Goddam, now we can’t say that foreign correspondents can’t work in good context because of space limits? The first part with the statistics even looks a bit like one of my counterpoint posts…

    Contrast with Onishi’s context –

    “Japan has traditionally been hard on welfare recipients, and experts say this city’s practices are common to many other local governments. Applicants are expected to turn to their relatives or use up their savings before getting benefits. Welfare is considered less of an entitlement than a shameful handout. With no religious tradition of charity, Japan has few soup kitchens or other places for the indigent. Those that exist — run frequently by Christian missionaries from South Korea or Japan’s tiny Christian population — cater mostly to the homeless.”

    Great to hear that South Korea is helping out dystopian Japan.

    In this case, Onishi makes no US comparisons (helpful, obviously, for US readers to contextualize Japanese welfare’s good and bad points). As has been mentioned above, he saves those for Martin Luther King.

    In any case, running through Kristof’s writing is the basic idea that Japan is a decent, liveable place –

    “It has the longest life expectancy on the globe, as well as some of the lowest crime rates. Literacy is universal, so that even the occasional homeless read serious newspapers to catch up on the situation in Bosnia. This is a country where carjacking is what you do to change a tire.”

    With this in the background, it actually meant something when Kristof made criticisms.

  26. Has anybody already mentioned that Onshi’s piece on Nonaka is a total ripoff from Uozumi Akira’s 2004 book”Discrimination and Power” ?

    You can’t do this kind of things if you are working on domestic issue and present that to the home audience.

    “How is this any different from something gets published in the domestic press and
    about domestic politics”?

    Had NYT published any commentary such as refusing to vote for Obama will automatically brand you as racist? Guess not.
    But Onishi does this sort of things to Japan all the times.

  27. We’ve moved beyond such simple racism into the postmodern. Now you’re racist if you’re one of the GOP central committee members who voted for this Steele jerk they just picked as their first black Chairman.

  28. And have this ever occured to you that many Japanese has ideas on various issues in the society to say “We’ve mover beyond such simple blah blah blah”,
    Yet,gaijin Japan-hand like Onishi keep branding us the old stereo type?

  29. “Has anybody already mentioned that Onshi’s piece on Nonaka is a total ripoff from Uozumi Akira’s 2004 book”Discrimination and Power”?”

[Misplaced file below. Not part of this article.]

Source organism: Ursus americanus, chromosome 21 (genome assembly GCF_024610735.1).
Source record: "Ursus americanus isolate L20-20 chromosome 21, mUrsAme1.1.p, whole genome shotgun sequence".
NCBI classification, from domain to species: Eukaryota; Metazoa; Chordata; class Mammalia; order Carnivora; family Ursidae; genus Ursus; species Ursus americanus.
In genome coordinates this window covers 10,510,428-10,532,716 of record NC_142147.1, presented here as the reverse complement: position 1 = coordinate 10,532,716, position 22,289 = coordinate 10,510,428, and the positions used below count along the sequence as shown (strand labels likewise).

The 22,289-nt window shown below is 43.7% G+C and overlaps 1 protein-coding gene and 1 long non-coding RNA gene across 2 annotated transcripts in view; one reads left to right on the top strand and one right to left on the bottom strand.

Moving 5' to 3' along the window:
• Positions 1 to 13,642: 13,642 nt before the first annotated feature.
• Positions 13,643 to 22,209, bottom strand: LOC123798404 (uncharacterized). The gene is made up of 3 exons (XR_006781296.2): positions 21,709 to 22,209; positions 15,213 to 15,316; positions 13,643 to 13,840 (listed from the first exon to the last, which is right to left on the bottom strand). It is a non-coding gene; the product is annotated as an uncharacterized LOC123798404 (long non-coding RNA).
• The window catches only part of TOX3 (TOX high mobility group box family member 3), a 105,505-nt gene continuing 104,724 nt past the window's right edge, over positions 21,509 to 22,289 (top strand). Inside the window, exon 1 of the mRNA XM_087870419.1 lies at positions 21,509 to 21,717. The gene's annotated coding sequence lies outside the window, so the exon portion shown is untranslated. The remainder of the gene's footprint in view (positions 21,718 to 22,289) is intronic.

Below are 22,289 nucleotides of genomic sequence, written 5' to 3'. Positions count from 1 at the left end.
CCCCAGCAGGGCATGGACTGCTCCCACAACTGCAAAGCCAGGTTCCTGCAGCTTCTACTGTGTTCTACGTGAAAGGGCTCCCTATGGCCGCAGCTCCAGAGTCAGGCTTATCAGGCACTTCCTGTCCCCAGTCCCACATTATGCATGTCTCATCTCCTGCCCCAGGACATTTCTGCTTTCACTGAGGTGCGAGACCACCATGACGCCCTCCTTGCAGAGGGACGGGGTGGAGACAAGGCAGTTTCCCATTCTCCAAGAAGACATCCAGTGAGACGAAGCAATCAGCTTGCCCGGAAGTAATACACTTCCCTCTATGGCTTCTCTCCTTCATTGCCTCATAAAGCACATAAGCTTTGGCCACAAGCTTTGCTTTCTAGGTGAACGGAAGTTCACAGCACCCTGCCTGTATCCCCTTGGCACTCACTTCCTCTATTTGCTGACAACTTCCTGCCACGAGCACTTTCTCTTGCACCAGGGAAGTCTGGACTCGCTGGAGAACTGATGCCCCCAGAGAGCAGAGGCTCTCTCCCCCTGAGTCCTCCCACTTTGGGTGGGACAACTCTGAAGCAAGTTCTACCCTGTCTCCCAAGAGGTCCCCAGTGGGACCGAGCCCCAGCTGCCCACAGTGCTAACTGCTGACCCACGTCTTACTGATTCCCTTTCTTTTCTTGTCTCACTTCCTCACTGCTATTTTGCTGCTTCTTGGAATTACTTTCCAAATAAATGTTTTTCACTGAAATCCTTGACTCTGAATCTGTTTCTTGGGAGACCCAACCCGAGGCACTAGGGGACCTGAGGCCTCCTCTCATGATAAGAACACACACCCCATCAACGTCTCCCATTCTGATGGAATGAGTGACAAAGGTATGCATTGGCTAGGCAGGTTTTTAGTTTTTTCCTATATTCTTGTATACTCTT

No, but this is exactly why we like having you around. I did mention that he does the whole “TABOO in Japan” thing on stories that he rips off, but I was thinking of a different example (in Sekai).

    “We’ve moved beyond such simple racism into the postmodern.”

    Better still, if you voted for Obama, you are obviously a racist, becuase… (I’ve actually seen people make this argument – it has to do with how he is “black” but not “African American” culturally… guh).

  30. Nonaka has more in common with another Chicago politician than Barack Obama,Richard J.Daley,the Chicago mayor in the 60’s that is.

    Anyway Uozumi’s book is probably the first to point out Nonaka and his Burakumin background.There are many politicians in the diet that are backed by Buraku Liberation Leagues who advocates Buraku salvations,but Nonaka has always distanced from them.Uozumi,who is a liberal and critical to Koizumi,brought this buraku background to change the conventional wisdom on Nonaka,the tough guy and master of backdoor politics and the don of postal tribes.Before that,our image on Nonaka was basically an old guard of LDP pork barrel politics.

    On Kristof.

    While he wrote many aritcles on Japanese war crime based on the survivors tales and confessions of former Japanese veterans,who are the regulars of leftwing lecture circuits,he questioned the accuracy of the refugees from North Korea by telling they have strong motivation to catch media attention and personal resentment to the former oppressors.
    Kristof canned Jung Chang/Jon Halliday’s “Mao,The Unknown Story”,but praised Iris Chang’s “Rape of Nanjing”.I see a double-standard here.The only conclusion to suggest this is, Japan is an easy target for a foreign correpondent than the other Asian country.Not only you are guaranteed to have press freedom here,but also the freedom to curve the fact.

  31. “Kristof canned Jung Chang/Jon Halliday’s “Mao,The Unknown Story”,but praised Iris Chang’s “Rape of Nanjing”.I see a double-standard here.”

    Is it a double standard, or just showing that he knows a lot more about China? He did win the Pulitzer for reporting on the Tiananmen massacre, so I don’t think he exactly cares about the sensitive feelings of the CCP. Of course, part of the reason he won the prize is for his reports that were perhaps the first in the Western press to challenge the early estimated of thousands of students killed in favor of hundreds, which is now the consensus figure so you’d think he would be open to looking at the post-Chang evidence that her estimate was too high. And actually, the most recent to the Nanjing Massacre I found in his writing shows this to be the case.